They say home is where the heart is, and I can proudly say that after studying abroad, I now have three homes to love, miss, and cherish. I have my home in New Jersey, my home at The University of Scranton, and my new home in Cape Town, South Africa. Although these homes are separate and although I am unable to be present in all three homes at once, I feel so blessed to have each of them. These homes – these places made of people – each hold a third of my heart. I feel lucky that I have three homes to be welcomed into, three homes to miss, and three homes full of people to love. Leaving my new home in Cape Town will be insanely difficult. But jumping back into my homes in New Jersey and at The U will be easy. It is hard to always have people and places to miss, but I am glad that I do. It shows that those amazing people, beautiful places, and life-changing experiences, all of which comprise my homes, mean something to me. And they do. They really do.

My housemates and I went on our last hike in Cape Town this morning :). Here’s a picture of it:


Next time you here from me, I’ll be back in the US! So – Until next week!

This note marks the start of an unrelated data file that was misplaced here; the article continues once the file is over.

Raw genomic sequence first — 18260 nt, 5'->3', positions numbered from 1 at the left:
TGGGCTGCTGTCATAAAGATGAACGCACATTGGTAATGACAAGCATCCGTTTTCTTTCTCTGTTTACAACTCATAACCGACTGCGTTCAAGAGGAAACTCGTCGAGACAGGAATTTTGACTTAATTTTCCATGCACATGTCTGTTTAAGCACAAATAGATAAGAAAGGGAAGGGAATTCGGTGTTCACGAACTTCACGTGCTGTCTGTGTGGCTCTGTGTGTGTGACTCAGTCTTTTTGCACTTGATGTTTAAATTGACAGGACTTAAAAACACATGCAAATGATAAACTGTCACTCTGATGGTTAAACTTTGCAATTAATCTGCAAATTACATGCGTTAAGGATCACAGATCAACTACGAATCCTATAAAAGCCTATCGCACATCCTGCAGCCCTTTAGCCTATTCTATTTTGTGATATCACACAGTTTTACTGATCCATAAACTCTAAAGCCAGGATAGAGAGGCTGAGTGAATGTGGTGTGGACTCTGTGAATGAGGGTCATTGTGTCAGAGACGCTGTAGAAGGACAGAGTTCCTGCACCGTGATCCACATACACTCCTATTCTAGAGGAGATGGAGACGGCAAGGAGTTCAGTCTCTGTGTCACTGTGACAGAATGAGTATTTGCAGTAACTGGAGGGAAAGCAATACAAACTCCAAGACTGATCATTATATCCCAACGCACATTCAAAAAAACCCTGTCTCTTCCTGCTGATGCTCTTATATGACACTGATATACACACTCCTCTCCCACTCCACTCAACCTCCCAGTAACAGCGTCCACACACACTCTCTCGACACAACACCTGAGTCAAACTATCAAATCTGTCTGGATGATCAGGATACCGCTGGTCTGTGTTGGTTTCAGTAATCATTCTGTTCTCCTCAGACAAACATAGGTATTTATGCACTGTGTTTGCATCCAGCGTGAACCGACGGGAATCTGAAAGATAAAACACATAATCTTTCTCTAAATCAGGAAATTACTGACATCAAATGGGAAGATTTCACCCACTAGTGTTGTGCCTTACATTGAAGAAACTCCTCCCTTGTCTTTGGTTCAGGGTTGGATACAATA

Sarah :)

Taxi Tales

Cape Town taxi drivers have always tugged at my interest. They come from everywhere, will drive you anywhere, and usually have a good story or two to share. Taxis come in three forms here: marked taxis, unmarked taxis and mini-busses, or as the locals call them – Kombis. You can call marked taxis to come pick you up, they will run their meter, and you will pay a fair price to get wherever you are going. Unmarked taxis are the ones you find on a main road and haggle with until you get to a price you want. Then you have the Kombis, which are 12-seat vans that drive up and down the main roads. Riding in Kombis are like riding in a party bus. They blast music as the drivers yell out the window to potential customers, shouting where they are going. A huge perk is that Kombis are considerably cheaper than taxis. They they will take you anywhere – even into the city – for 7 Rand (70 cents USD). Kombis are a lot of fun to ride with friends, but most of the interesting conversations happen with the taxi drivers.